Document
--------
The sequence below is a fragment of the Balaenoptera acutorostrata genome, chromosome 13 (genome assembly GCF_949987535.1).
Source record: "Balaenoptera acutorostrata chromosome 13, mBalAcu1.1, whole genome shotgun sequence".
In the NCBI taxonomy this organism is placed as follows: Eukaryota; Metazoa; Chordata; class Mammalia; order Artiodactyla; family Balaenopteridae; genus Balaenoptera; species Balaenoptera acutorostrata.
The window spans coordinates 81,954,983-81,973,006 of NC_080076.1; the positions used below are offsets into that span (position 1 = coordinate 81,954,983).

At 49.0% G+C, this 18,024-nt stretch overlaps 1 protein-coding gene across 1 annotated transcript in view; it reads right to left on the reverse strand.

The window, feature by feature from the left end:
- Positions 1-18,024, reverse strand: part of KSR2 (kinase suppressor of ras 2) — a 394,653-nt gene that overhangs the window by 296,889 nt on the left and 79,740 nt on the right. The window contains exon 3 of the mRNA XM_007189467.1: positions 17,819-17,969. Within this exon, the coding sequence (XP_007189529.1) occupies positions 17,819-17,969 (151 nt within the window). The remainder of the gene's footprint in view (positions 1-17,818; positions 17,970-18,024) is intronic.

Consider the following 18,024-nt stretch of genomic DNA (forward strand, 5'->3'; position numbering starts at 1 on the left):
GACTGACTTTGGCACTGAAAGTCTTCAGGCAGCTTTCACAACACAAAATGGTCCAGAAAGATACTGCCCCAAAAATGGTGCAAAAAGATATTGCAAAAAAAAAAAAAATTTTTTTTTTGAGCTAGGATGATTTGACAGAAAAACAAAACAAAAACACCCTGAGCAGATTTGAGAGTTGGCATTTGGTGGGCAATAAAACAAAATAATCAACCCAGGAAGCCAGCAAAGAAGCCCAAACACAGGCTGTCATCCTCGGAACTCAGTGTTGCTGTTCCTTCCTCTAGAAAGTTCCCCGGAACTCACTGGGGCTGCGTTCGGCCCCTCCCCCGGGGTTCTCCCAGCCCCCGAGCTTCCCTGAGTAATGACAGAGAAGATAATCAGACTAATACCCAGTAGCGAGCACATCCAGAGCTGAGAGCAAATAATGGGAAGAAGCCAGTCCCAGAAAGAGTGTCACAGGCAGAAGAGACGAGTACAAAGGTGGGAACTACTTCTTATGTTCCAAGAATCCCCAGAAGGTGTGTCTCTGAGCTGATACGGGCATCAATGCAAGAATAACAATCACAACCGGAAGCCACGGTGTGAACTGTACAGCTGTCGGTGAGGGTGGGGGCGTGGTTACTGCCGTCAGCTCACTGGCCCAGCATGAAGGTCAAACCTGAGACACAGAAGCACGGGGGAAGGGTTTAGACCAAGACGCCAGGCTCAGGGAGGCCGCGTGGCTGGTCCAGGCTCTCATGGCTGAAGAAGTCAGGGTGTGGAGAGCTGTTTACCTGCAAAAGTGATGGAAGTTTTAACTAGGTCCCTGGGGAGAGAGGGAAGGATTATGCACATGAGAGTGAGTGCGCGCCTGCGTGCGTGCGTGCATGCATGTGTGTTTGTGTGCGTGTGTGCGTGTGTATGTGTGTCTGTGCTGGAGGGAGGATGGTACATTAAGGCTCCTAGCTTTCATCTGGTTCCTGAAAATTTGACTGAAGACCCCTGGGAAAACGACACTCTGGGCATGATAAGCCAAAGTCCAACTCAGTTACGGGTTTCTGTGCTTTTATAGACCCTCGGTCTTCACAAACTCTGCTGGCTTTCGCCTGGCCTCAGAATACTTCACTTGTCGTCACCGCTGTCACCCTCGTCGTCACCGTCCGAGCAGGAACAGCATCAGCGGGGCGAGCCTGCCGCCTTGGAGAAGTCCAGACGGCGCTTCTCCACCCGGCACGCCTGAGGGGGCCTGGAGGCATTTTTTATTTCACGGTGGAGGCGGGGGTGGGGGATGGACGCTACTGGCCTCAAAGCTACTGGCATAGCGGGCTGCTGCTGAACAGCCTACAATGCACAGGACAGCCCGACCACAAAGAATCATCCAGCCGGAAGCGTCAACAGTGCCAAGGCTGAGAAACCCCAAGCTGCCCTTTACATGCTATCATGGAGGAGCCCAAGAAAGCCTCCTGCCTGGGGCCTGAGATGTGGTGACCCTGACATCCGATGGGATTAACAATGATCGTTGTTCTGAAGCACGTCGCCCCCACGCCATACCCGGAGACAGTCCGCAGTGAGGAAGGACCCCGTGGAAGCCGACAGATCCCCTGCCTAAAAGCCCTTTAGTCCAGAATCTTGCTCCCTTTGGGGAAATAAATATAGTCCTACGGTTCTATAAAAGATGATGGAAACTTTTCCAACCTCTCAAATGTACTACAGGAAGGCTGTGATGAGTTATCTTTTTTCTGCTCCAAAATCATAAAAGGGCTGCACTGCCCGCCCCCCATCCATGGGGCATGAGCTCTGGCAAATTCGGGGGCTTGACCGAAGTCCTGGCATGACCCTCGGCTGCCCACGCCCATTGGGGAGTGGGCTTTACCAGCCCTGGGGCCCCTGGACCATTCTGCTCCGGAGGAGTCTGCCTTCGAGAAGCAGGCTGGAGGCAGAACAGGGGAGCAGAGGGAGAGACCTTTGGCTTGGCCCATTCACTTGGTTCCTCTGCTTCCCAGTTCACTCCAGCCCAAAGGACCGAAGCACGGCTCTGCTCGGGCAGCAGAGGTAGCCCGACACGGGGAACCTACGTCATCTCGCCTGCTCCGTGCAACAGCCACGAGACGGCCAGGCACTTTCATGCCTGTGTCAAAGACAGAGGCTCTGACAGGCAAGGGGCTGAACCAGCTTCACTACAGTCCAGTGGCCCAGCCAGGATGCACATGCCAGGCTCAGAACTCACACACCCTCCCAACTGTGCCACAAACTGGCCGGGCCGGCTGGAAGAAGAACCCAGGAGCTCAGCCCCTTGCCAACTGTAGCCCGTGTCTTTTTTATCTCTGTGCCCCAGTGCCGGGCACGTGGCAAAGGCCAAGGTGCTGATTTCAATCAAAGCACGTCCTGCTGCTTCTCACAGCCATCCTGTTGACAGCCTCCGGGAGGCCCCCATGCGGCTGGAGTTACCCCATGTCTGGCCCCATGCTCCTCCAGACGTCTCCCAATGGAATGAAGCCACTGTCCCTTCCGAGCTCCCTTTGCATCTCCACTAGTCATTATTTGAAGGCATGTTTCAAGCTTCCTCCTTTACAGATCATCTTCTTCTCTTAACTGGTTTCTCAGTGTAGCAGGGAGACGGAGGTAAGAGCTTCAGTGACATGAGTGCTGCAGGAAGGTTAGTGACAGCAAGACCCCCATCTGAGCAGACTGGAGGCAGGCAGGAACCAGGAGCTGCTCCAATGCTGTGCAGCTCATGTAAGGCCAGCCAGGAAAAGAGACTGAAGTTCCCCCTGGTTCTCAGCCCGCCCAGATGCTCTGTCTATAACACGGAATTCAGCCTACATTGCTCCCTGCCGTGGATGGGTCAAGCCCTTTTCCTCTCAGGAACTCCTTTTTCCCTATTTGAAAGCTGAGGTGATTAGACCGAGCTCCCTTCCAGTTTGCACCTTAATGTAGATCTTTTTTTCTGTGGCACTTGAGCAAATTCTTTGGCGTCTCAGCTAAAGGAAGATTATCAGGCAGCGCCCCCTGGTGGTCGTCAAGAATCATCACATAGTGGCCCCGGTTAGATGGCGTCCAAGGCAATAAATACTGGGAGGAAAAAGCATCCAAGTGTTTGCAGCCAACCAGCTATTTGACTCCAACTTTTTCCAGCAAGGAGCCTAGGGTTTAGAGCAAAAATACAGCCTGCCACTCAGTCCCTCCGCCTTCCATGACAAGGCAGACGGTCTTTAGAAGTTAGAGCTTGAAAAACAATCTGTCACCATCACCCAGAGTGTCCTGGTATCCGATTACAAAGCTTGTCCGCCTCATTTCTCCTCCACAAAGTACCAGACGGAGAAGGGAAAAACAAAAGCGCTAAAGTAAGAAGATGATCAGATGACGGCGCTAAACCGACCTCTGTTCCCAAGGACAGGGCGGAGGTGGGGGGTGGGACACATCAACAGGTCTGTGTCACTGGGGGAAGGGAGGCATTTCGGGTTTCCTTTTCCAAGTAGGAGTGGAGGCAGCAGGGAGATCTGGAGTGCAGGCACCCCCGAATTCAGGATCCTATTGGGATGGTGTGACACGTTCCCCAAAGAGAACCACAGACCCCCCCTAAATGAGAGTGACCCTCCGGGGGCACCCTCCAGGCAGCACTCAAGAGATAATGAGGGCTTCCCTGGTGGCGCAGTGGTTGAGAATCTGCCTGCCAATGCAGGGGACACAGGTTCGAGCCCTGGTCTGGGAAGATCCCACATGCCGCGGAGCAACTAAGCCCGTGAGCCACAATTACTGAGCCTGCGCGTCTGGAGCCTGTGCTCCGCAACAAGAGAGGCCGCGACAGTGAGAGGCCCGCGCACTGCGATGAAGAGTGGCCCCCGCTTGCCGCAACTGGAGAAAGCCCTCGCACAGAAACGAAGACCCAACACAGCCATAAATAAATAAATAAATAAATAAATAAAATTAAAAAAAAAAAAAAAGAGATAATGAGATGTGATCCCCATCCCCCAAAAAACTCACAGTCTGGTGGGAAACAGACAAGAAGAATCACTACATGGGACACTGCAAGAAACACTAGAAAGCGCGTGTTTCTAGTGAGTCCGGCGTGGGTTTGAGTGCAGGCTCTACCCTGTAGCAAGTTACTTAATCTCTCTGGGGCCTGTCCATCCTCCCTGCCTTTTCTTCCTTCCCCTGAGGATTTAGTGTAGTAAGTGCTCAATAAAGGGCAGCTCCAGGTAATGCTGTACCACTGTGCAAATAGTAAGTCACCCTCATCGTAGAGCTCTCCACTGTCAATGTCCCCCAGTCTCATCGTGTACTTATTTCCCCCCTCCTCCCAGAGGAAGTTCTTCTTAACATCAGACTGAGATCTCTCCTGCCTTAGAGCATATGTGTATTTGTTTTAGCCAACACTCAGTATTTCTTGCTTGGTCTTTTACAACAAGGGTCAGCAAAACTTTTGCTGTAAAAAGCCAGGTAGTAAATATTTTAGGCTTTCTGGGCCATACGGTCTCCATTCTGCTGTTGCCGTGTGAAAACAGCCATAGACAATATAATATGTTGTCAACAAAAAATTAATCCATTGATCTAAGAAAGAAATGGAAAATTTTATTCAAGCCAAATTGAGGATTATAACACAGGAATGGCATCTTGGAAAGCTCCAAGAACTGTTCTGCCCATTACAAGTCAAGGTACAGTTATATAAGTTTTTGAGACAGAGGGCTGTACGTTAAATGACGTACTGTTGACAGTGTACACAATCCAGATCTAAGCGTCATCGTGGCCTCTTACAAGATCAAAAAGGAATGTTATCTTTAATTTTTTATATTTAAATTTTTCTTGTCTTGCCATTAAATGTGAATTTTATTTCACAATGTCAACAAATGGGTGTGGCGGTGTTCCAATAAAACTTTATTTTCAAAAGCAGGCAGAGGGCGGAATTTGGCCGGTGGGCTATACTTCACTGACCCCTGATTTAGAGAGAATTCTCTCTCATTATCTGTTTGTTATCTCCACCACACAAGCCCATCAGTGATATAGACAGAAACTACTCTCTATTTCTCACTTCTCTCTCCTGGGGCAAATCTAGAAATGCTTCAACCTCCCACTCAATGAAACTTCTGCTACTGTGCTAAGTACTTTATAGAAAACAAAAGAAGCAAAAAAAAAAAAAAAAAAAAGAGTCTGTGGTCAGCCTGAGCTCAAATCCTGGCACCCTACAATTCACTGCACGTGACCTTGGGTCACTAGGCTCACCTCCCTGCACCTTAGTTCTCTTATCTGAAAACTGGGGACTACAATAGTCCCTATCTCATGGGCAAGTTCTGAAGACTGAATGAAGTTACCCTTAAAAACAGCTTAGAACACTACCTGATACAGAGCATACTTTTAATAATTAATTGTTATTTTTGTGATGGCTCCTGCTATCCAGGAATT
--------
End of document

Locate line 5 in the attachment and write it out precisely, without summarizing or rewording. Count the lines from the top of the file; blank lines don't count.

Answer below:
At 49.0% G+C, this 18,024-nt stretch overlaps 1 protein-coding gene across 1 annotated transcript in view; it reads right to left on the reverse strand.